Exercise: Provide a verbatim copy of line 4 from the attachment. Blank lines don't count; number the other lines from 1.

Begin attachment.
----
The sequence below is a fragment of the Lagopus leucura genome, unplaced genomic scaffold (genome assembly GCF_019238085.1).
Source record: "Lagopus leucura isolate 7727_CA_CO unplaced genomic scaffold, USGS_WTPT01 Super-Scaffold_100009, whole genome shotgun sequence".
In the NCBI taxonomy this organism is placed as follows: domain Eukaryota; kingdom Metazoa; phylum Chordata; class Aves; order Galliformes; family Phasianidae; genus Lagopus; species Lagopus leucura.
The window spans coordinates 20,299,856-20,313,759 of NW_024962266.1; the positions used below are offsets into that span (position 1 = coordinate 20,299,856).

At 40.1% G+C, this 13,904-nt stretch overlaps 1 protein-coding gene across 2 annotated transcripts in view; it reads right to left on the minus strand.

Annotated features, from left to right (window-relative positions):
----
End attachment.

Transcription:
The window spans coordinates 20,299,856-20,313,759 of NW_024962266.1; the positions used below are offsets into that span (position 1 = coordinate 20,299,856).